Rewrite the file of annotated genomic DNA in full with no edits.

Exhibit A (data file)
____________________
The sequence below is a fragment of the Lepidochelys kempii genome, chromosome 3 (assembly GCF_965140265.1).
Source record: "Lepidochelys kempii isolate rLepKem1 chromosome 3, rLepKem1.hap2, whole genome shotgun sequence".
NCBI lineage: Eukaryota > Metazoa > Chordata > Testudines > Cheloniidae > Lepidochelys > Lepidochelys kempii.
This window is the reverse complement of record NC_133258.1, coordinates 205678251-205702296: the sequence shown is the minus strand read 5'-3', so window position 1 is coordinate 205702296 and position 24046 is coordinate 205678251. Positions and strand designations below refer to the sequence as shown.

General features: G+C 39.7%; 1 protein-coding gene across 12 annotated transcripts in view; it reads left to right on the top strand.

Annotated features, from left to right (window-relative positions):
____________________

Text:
The sequence below is a fragment of the Lepidochelys kempii genome, chromosome 3 (assembly GCF_965140265.1).
Source record: "Lepidochelys kempii isolate rLepKem1 chromosome 3, rLepKem1.hap2, whole genome shotgun sequence".
NCBI lineage: Eukaryota > Metazoa > Chordata > Testudines > Cheloniidae > Lepidochelys > Lepidochelys kempii.
This window is the reverse complement of record NC_133258.1, coordinates 205678251-205702296: the sequence shown is the minus strand read 5'-3', so window position 1 is coordinate 205702296 and position 24046 is coordinate 205678251. Positions and strand designations below refer to the sequence as shown.

General features: G+C 39.7%; 1 protein-coding gene across 12 annotated transcripts in view; it reads left to right on the top strand.

Annotated features, from left to right (window-relative positions):